In that sense Dawn of the Apes can look a bit fantastical, and seems to have shot forward in time too much; it doesn’t really make sense that the apes suddenly have all these horses, and have mastered taming and riding them, and their settlement itself (which features individual houses, and a school for teaching the younger apes their newly created laws; chiefly “Ape not kill Ape”; and English) is just a little too advanced; sure they mention it being at least ten years since they’ve been living alone, and a couple of years since they’ve even seen humans, but the number of apes living with Caesar has grown far too rapidly, they can all speak English far too well (and too often), and it just doesn’t seem to fit the timeline we’re supposed to have.
That said, if you can get past minor timeline issues such as those, the actual events of Dawn of the Planet of the Apes make for a tense and exciting plot that while predictable, not only come with a worthwhile message, but prove realistic, and rather Shakespearian in their level of misunderstanding, backstabbing, and power-grabbing; everyone here has clear motives for acting as they do, and aside from a specific ape who goes full-evil, there aren’t really any bad guys here; every single character, even the cliched ones, are well rounded, well acted, and thoroughly believable.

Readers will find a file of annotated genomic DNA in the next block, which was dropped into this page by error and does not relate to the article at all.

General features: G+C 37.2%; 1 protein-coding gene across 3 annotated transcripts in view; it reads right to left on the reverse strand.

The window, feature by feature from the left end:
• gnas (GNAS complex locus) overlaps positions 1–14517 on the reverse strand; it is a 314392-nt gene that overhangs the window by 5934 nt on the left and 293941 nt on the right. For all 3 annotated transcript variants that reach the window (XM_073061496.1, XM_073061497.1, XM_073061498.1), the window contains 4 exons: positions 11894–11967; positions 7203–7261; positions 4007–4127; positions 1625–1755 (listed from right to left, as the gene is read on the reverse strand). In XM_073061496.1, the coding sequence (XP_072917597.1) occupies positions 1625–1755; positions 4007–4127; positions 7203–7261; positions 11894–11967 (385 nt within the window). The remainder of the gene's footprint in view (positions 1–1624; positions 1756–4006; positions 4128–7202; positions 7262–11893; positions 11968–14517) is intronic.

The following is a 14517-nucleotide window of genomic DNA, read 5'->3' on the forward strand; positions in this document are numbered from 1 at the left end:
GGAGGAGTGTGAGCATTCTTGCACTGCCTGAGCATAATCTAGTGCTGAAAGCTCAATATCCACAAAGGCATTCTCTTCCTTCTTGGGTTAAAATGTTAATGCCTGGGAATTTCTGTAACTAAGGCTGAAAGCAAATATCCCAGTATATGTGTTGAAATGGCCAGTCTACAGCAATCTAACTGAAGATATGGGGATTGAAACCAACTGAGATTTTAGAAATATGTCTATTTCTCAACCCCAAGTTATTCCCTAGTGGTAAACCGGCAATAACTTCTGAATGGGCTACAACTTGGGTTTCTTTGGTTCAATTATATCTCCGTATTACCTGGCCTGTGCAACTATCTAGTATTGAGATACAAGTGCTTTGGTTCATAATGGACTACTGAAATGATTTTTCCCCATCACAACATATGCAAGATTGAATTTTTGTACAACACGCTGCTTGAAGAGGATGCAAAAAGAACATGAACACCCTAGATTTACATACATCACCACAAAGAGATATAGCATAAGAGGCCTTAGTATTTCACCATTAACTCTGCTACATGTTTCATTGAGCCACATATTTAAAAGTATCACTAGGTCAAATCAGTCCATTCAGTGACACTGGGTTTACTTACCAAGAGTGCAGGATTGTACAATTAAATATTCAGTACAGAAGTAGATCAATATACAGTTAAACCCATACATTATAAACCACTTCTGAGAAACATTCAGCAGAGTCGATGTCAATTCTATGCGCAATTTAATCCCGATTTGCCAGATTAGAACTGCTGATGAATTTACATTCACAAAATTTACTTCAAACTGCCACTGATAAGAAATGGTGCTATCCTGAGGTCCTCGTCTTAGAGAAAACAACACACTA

The problem is, before going to see the Dawn of the Planet of the Apes, we already know what’s going to happen; we know the beginning, the middle, and the end; not only do we know the apes have to prevail from previous films, and where these movies have to lead, but the various trailers showed us as much (apes and people meet, strive for peace, it all goes wrong, and war breaks out), and that takes away not only the majority of the surprises (there are still some smaller ones), but diminishes the emotional impact of the film as a whole. During the Rise of the Apes, we knew the apes would escape at the end, but the journey was fresh, unexpected, and we really felt for Caesar, the tragedy he faced, and the emotional journey he had to go through in order to become King ape, but here, while the journey is realistic, it’s also a touch formulaic, a little too predictable, and thus lacking in emotional depth.